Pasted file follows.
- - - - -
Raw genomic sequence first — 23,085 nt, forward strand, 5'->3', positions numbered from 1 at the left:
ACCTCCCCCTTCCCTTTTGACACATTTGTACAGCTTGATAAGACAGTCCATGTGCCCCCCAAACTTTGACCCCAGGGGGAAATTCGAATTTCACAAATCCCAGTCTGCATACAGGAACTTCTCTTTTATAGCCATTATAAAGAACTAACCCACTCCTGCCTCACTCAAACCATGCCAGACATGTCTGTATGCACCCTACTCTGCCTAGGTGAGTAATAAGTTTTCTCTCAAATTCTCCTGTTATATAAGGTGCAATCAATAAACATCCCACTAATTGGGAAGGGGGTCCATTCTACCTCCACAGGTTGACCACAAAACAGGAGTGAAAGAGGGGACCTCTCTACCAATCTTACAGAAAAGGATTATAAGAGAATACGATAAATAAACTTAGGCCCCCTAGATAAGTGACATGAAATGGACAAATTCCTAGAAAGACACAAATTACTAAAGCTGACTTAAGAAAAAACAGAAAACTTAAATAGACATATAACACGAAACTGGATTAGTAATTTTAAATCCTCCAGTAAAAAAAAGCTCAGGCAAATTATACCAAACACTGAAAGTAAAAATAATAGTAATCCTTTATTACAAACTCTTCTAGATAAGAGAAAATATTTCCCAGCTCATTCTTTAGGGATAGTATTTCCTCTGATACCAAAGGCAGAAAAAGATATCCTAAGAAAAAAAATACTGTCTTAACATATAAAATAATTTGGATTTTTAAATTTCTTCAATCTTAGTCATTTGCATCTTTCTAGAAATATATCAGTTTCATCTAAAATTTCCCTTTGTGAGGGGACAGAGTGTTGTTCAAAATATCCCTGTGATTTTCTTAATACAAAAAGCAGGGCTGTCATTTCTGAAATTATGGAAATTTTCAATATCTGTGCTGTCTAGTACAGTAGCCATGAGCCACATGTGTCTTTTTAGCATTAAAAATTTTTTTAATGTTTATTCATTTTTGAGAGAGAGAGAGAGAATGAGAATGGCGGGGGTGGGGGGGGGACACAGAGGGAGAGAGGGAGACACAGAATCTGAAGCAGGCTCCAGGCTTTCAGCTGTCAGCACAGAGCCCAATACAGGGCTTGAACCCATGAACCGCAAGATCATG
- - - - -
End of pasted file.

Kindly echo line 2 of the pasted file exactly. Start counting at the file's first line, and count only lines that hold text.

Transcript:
ACCTCCCCCTTCCCTTTTGACACATTTGTACAGCTTGATAAGACAGTCCATGTGCCCCCCAAACTTTGACCCCAGGGGGAAATTCGAATTTCACAAATCCCAGTCTGCATACAGGAACTTCTCTTTTATAGCCATTATAAAGAACTAACCCACTCCTGCCTCACTCAAACCATGCCAGACATGTCTGTATGCACCCTACTCTGCCTAGGTGAGTAATAAGTTTTCTCTCAAATTCTCCTGTTATATAAGGTGCAATCAATAAACATCCCACTAATTGGGAAGGGGGTCCATTCTACCTCCACAGGTTGACCACAAAACAGGAGTGAAAGAGGGGACCTCTCTACCAATCTTACAGAAAAGGATTATAAGAGAATACGATAAATAAACTTAGGCCCCCTAGATAAGTGACATGAAATGGACAAATTCCTAGAAAGACACAAATTACTAAAGCTGACTTAAGAAAAAACAGAAAACTTAAATAGACATATAACACGAAACTGGATTAGTAATTTTAAATCCTCCAGTAAAAAAAAGCTCAGGCAAATTATACCAAACACTGAAAGTAAAAATAATAGTAATCCTTTATTACAAACTCTTCTAGATAAGAGAAAATATTTCCCAGCTCATTCTTTAGGGATAGTATTTCCTCTGATACCAAAGGCAGAAAAAGATATCCTAAGAAAAAAAATACTGTCTTAACATATAAAATAATTTGGATTTTTAAATTTCTTCAATCTTAGTCATTTGCATCTTTCTAGAAATATATCAGTTTCATCTAAAATTTCCCTTTGTGAGGGGACAGAGTGTTGTTCAAAATATCCCTGTGATTTTCTTAATACAAAAAGCAGGGCTGTCATTTCTGAAATTATGGAAATTTTCAATATCTGTGCTGTCTAGTACAGTAGCCATGAGCCACATGTGTCTTTTTAGCATTAAAAATTTTTTTAATGTTTATTCATTTTTGAGAGAGAGAGAGAGAATGAGAATGGCGGGGGTGGGGGGGGGACACAGAGGGAGAGAGGGAGACACAGAATCTGAAGCAGGCTCCAGGCTTTCAGCTGTCAGCACAGAGCCCAATACAGGGCTTGAACCCATGAACCGCAAGATCATG